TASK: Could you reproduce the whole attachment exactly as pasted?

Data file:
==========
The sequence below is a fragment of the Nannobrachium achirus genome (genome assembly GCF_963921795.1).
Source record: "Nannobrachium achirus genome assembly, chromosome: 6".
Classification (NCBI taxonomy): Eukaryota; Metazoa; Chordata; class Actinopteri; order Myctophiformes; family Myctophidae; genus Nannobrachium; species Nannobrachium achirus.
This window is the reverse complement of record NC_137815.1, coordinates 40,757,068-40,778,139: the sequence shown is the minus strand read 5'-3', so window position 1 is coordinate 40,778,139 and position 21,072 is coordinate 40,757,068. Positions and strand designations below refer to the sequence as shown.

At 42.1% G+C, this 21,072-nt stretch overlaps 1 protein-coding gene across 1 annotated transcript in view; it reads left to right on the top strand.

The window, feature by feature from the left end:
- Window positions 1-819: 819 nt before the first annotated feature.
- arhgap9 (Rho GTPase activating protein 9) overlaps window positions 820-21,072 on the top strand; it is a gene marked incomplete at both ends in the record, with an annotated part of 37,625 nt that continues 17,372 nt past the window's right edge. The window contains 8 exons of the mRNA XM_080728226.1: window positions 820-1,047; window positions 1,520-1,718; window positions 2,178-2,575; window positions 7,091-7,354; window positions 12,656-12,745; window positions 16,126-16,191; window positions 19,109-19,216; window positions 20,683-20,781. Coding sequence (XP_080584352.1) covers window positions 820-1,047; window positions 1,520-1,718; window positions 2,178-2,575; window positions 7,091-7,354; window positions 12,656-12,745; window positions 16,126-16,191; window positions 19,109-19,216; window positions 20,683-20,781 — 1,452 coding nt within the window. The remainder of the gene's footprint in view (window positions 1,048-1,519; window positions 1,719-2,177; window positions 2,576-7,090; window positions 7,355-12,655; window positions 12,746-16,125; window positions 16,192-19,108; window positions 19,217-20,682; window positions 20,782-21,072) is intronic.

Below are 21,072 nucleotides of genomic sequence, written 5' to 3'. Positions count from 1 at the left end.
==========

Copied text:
The sequence below is a fragment of the Nannobrachium achirus genome (genome assembly GCF_963921795.1).
Source record: "Nannobrachium achirus genome assembly, chromosome: 6".
Classification (NCBI taxonomy): Eukaryota; Metazoa; Chordata; class Actinopteri; order Myctophiformes; family Myctophidae; genus Nannobrachium; species Nannobrachium achirus.
This window is the reverse complement of record NC_137815.1, coordinates 40,757,068-40,778,139: the sequence shown is the minus strand read 5'-3', so window position 1 is coordinate 40,778,139 and position 21,072 is coordinate 40,757,068. Positions and strand designations below refer to the sequence as shown.

At 42.1% G+C, this 21,072-nt stretch overlaps 1 protein-coding gene across 1 annotated transcript in view; it reads left to right on the top strand.

The window, feature by feature from the left end:
- Window positions 1-819: 819 nt before the first annotated feature.
- arhgap9 (Rho GTPase activating protein 9) overlaps window positions 820-21,072 on the top strand; it is a gene marked incomplete at both ends in the record, with an annotated part of 37,625 nt that continues 17,372 nt past the window's right edge. The window contains 8 exons of the mRNA XM_080728226.1: window positions 820-1,047; window positions 1,520-1,718; window positions 2,178-2,575; window positions 7,091-7,354; window positions 12,656-12,745; window positions 16,126-16,191; window positions 19,109-19,216; window positions 20,683-20,781. Coding sequence (XP_080584352.1) covers window positions 820-1,047; window positions 1,520-1,718; window positions 2,178-2,575; window positions 7,091-7,354; window positions 12,656-12,745; window positions 16,126-16,191; window positions 19,109-19,216; window positions 20,683-20,781 — 1,452 coding nt within the window. The remainder of the gene's footprint in view (window positions 1,048-1,519; window positions 1,719-2,177; window positions 2,576-7,090; window positions 7,355-12,655; window positions 12,746-16,125; window positions 16,192-19,108; window positions 19,217-20,682; window positions 20,782-21,072) is intronic.

Below are 21,072 nucleotides of genomic sequence, written 5' to 3'. Positions count from 1 at the left end.